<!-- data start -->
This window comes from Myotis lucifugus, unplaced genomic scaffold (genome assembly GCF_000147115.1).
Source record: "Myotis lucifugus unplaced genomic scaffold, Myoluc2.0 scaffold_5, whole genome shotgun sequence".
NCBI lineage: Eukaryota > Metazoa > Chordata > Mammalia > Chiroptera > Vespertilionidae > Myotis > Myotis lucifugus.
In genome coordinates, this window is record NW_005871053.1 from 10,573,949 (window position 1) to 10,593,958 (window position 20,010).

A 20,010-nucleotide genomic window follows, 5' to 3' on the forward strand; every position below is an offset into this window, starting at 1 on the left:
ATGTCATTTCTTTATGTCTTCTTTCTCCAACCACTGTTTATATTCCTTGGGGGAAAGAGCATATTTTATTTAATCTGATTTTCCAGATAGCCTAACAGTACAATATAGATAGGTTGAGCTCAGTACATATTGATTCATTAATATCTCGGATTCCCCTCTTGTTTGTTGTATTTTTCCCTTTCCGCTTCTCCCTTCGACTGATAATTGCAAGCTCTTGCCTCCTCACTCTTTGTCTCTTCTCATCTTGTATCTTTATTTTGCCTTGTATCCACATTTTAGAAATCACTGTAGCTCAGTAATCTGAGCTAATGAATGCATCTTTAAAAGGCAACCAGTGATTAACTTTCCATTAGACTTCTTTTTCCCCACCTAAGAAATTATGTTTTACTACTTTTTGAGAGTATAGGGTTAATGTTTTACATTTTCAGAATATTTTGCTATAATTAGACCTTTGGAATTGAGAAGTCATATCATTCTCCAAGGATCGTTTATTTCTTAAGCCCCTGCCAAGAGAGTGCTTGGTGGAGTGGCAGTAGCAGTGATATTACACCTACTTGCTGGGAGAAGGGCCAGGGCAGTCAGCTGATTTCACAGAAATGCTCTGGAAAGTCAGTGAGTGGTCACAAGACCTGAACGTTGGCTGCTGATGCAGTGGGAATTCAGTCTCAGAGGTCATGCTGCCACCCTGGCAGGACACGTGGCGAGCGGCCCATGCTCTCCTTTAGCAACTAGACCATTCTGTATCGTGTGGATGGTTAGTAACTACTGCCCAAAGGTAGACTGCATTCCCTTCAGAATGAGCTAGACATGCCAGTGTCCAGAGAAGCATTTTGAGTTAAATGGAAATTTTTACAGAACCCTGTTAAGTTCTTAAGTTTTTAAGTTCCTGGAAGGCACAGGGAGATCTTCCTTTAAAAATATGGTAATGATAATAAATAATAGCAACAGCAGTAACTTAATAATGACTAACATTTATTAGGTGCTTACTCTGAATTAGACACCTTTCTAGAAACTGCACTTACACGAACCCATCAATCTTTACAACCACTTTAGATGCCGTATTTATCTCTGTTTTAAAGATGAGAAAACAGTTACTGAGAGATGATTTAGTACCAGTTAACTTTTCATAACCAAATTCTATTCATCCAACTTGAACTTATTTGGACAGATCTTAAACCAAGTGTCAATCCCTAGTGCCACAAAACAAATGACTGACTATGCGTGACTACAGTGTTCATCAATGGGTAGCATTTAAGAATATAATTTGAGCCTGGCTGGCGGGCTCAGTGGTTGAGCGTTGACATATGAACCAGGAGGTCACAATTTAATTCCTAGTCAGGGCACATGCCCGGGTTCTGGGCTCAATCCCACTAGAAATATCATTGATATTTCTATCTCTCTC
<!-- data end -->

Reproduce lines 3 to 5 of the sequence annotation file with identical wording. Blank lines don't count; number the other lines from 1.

NCBI lineage: Eukaryota > Metazoa > Chordata > Mammalia > Chiroptera > Vespertilionidae > Myotis > Myotis lucifugus.
In genome coordinates, this window is record NW_005871053.1 from 10,573,949 (window position 1) to 10,593,958 (window position 20,010).

A 20,010-nucleotide genomic window follows, 5' to 3' on the forward strand; every position below is an offset into this window, starting at 1 on the left: